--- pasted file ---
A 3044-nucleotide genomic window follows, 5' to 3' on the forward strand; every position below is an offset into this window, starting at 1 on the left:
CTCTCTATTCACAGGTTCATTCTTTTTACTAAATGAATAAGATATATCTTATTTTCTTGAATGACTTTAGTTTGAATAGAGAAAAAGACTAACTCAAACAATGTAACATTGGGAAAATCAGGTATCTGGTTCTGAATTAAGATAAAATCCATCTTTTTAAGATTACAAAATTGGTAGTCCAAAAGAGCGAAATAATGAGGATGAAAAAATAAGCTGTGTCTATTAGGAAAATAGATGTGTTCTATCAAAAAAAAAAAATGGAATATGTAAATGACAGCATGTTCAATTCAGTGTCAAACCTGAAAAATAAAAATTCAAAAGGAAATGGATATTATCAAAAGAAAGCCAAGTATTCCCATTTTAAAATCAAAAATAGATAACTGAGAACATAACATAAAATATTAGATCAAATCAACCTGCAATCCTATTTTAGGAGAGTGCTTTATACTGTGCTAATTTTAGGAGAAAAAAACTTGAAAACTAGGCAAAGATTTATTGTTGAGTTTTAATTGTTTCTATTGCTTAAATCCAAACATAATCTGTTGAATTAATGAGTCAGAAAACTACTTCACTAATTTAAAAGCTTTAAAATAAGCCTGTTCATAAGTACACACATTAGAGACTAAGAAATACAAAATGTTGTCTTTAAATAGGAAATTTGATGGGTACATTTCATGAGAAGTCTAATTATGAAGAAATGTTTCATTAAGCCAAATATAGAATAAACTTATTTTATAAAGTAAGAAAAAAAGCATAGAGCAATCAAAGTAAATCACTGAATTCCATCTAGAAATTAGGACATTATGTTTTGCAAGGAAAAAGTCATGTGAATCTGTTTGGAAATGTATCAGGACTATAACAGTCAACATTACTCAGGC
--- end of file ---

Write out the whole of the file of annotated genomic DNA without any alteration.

A 3044-nucleotide genomic window follows, 5' to 3' on the forward strand; every position below is an offset into this window, starting at 1 on the left:
CTCTCTATTCACAGGTTCATTCTTTTTACTAAATGAATAAGATATATCTTATTTTCTTGAATGACTTTAGTTTGAATAGAGAAAAAGACTAACTCAAACAATGTAACATTGGGAAAATCAGGTATCTGGTTCTGAATTAAGATAAAATCCATCTTTTTAAGATTACAAAATTGGTAGTCCAAAAGAGCGAAATAATGAGGATGAAAAAATAAGCTGTGTCTATTAGGAAAATAGATGTGTTCTATCAAAAAAAAAAAATGGAATATGTAAATGACAGCATGTTCAATTCAGTGTCAAACCTGAAAAATAAAAATTCAAAAGGAAATGGATATTATCAAAAGAAAGCCAAGTATTCCCATTTTAAAATCAAAAATAGATAACTGAGAACATAACATAAAATATTAGATCAAATCAACCTGCAATCCTATTTTAGGAGAGTGCTTTATACTGTGCTAATTTTAGGAGAAAAAAACTTGAAAACTAGGCAAAGATTTATTGTTGAGTTTTAATTGTTTCTATTGCTTAAATCCAAACATAATCTGTTGAATTAATGAGTCAGAAAACTACTTCACTAATTTAAAAGCTTTAAAATAAGCCTGTTCATAAGTACACACATTAGAGACTAAGAAATACAAAATGTTGTCTTTAAATAGGAAATTTGATGGGTACATTTCATGAGAAGTCTAATTATGAAGAAATGTTTCATTAAGCCAAATATAGAATAAACTTATTTTATAAAGTAAGAAAAAAAGCATAGAGCAATCAAAGTAAATCACTGAATTCCATCTAGAAATTAGGACATTATGTTTTGCAAGGAAAAAGTCATGTGAATCTGTTTGGAAATGTATCAGGACTATAACAGTCAACATTACTCAGGC